Brethren Archive


by B.W. Newton

Baptism, like the Lord's Supper, is an ordinance attached to the New Covenant, which is a Covenant not of works, but of PROMISE and GRACE.
Nothing, perhaps, shows more clearly how peculiarly Baptism is an ordinance of GRACE than the period in the life of faith that is appointed for its administration.  When we consider the extent and greatness of the blessings of which Baptism is the sign, we may be disposed to ask whether its administration should not be delayed until increased experience and knowledge enable us in a measure to appreciate its meaning.  But God has appointed otherwise.  It is not an ordinance reserved for the advanced and experienced in the school of Christ.  It meets us in the infancy of our faith and knowledge.  It meets us where the Cross finds us.  Therefore, although Baptism is the sign and the pledge of blessings that will not be developed fully till we are conformed to the image of Christ in glory, yet, babes in faith receive the seal of their being His, in token that they are inherited entirely on the title of the name of Another.
The aspect in which we are wont to regard Baptism when first we believe, is as the appointed ordinance in which we confess the name of Jesus, and show forth the remission of sins through Him received, and also as the ordinance by which we are formally and visibly introduced into that body which as baptized in the name of Jesus, stands, or should stand, as His confessing people in the midst of a gainsaying world.  These aspects of Baptism are indeed of great moment; but we must beware of making them exclusive aspects.  Baptism is not merely an act of confession on our part, or a rite by which we visibly enter the communion of God's people; it is also on the part of God towards us, His seal and sign of a work which His grace has effectually accomplished for us in the death and resurrection of His Son.
In the Epistles, Baptism is frequently referred to as the sign to believers of their death
and resurrection in Christ their representative.  "Know ye not, that so many of us as were baptized into Jesus Christ were baptized into his death? Therefore, we WERE BURIED WITH HIM in baptism into death," &c. (Rom. vi. 3, 4).  And again, "If we have been planted together in the likeness of his death, we shall be also in the likeness of His resurrection." (Rom. vi. 5.)  And again, "BURIED WITH HIM in baptism, wherein also ye WERE RAISED WITH HIM through faith in the operation of God who raised him from the dead." (Col. ii. I2) No words can be more plain than these.  When, therefore, at Baptism, we are placed beneath the typical waters of death, God by that sign signifies that He regards us as having gone under that power of death into which Jesus went as our Representative; and in commanding us to be raised from the water, God further signifies that He regards us as raised IN, and TOGETHER WITH HIM who continues to be our Head and Representative in the new world of glory.  Baptism is on the part of God a seal also, whereby He visibly pledges His faithfulness and His power to maintain the blessings and effectuate the results that are in this sign signified.  Baptism, therefore, viewed as a sign, directs our thoughts to blessings already secured by the finished work of Christ.  It symbolizes not only uncompleted or future acts of God towards us, but that which He hath already accomplished for us by the death and resurrection of His Son.  If anyone were to teach that the emblems of the broken body and shed blood set before us in the Lord's Supper did not point to the finished work on Calvary, but to some work of the Holy Spirit or other uncompleted or future operation of God, should we not reject such doctrine as heresy?  Let us then be equally careful not to corrupt the doctrine of Baptism. The work of the Son is not to be confused with the work of the Holy Spirit; and that which is accomplished and past, is to be distinguished from that which is continuous and future.  When the Apostle says, "I HAVE BEEN CRUCIFIED with Christ" (Gal. ii. 20); or again, "YE DIED" (Col. iii. 3), and ye WERE QUICKENED together with Christ" (Eph. ii. 5), he directs to something past and accomplished.  The practical exhortations to live as those who HAVE DIED and HAVE RISEN are grounded on the fact of our HAVING already died, and already risen in our Representative.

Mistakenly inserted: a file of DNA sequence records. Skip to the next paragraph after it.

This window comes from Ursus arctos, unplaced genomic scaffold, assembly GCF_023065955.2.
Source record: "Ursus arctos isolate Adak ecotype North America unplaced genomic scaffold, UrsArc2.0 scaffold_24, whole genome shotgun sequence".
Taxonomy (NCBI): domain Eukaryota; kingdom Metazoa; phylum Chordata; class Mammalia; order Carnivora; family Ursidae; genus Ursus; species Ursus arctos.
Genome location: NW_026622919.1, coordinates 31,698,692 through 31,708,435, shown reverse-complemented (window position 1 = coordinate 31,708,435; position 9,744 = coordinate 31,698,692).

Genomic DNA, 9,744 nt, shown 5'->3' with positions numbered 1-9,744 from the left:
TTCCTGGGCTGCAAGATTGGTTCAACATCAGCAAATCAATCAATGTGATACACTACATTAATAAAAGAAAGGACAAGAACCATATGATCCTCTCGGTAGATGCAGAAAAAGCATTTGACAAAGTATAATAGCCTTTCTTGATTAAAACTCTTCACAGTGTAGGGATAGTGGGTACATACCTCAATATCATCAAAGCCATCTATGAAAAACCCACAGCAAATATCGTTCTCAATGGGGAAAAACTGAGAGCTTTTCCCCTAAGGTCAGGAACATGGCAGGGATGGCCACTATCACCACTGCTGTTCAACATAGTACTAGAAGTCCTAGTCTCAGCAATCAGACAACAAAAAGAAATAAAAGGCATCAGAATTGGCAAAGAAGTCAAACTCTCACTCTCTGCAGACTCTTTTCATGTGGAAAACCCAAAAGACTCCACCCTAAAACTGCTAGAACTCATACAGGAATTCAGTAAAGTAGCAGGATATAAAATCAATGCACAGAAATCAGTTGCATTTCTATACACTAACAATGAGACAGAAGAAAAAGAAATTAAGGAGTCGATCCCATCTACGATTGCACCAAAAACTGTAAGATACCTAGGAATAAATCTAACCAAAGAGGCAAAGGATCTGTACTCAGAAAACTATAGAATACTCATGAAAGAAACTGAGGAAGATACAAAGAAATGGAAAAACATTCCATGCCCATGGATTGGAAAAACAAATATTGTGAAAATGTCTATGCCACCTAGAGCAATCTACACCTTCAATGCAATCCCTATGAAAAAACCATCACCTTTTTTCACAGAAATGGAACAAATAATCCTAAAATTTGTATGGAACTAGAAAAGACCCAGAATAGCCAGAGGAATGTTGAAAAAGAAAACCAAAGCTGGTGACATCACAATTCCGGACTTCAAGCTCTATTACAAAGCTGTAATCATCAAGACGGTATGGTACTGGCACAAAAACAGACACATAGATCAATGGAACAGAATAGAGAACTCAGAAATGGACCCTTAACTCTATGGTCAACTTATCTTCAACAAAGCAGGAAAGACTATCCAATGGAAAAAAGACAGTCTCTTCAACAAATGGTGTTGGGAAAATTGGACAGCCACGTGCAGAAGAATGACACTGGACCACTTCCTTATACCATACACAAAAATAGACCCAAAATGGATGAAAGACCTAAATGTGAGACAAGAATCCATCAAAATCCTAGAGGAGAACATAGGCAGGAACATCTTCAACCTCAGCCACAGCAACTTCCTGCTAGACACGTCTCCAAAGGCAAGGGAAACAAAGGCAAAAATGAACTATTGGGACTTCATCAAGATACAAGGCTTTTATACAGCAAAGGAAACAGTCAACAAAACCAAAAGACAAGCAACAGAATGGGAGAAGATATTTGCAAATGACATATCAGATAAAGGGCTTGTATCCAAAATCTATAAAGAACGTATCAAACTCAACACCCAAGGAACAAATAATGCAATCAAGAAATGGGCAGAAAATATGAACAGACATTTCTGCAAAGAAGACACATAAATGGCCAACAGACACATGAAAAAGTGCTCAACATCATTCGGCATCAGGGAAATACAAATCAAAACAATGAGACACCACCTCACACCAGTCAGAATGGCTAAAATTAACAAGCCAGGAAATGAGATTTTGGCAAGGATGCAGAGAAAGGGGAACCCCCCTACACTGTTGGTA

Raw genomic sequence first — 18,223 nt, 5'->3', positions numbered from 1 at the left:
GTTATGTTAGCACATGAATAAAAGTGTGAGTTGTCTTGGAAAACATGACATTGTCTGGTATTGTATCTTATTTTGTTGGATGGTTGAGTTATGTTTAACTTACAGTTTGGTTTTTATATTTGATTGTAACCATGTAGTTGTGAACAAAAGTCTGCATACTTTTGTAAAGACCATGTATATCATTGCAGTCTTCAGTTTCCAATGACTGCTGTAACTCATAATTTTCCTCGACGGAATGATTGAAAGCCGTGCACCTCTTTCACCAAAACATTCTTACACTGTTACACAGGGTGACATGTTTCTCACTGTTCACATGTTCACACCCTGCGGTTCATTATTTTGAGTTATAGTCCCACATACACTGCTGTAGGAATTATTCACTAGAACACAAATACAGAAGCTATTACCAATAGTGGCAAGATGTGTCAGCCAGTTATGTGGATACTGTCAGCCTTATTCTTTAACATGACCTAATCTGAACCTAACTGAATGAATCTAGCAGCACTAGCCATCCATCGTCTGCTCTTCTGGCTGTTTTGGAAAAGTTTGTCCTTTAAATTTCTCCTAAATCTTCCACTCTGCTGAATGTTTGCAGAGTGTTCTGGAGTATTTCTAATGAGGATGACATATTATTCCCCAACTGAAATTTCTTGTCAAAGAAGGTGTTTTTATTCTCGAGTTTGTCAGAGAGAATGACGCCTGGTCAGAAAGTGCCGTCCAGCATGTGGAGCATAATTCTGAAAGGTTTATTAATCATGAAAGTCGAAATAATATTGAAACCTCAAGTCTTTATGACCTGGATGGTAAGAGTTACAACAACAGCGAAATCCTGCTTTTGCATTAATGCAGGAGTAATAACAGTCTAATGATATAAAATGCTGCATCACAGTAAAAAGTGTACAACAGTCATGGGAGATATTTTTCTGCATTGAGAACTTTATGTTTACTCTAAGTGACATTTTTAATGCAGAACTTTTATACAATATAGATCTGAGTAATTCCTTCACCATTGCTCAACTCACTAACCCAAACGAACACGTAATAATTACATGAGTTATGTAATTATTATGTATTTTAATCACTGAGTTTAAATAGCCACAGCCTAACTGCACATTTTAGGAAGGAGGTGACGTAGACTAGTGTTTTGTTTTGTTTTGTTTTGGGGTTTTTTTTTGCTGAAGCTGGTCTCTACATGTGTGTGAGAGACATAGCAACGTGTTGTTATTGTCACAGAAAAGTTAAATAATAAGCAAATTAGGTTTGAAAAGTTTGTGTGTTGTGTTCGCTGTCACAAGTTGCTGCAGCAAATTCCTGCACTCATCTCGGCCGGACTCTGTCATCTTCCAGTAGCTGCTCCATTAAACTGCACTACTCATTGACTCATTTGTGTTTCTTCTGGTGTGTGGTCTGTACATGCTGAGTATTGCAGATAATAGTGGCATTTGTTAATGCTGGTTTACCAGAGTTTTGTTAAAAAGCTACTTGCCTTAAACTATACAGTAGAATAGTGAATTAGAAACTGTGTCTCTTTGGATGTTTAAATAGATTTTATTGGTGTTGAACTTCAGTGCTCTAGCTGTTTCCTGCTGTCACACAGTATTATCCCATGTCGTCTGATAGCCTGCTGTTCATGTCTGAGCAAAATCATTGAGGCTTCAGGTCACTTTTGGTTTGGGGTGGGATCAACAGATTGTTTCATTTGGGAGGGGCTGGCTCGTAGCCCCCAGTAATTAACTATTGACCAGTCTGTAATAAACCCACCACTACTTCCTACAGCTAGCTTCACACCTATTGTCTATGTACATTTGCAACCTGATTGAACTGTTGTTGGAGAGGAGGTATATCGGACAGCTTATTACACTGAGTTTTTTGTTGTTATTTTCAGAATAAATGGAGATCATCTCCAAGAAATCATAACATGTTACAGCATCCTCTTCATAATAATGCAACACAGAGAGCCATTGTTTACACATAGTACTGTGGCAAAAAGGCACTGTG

"Perilous Times" 1907

Timothy Stunt said ...
BWN's attitude to Baptism is problematical. From the early 1830s he was taking a strong line against Anglican services of confirmation, but seems to have avoided the question of infant baptism — possibly to avoid conflict with JND.
Most peculiar is the fact that I can find no reference to BWN being baptized at all. Brought up among Quakers he wouldn't have been baptized as an infant, but to have matriculated at Oxford he almost certainly required a certificate of baptism. This could have been arranged with his tutor Thomas Byrth, another former dissenter who was baptized in 1819 prior to attending Magdalen Hall, Oxford. Whether BWN thought such a baptism (which would have occurred before his conversion in 1826) was valid is hard to establish.
Interestingly, his cousin by marriage, S P Tregelles was also raised as a Quaker and wouldn't have been baptized as an infant. Not having attended either of the English Universities, he had no need to be baptized. However as one who agreed with BWN on most things, he would probably have taken a similar position over baptism, but again, as with Newton, I can find absolutely no reference to Tregelles being baptized. Can anyone enlighten me? Timothy Stunt
Monday, Mar 23, 2020 : 02:15

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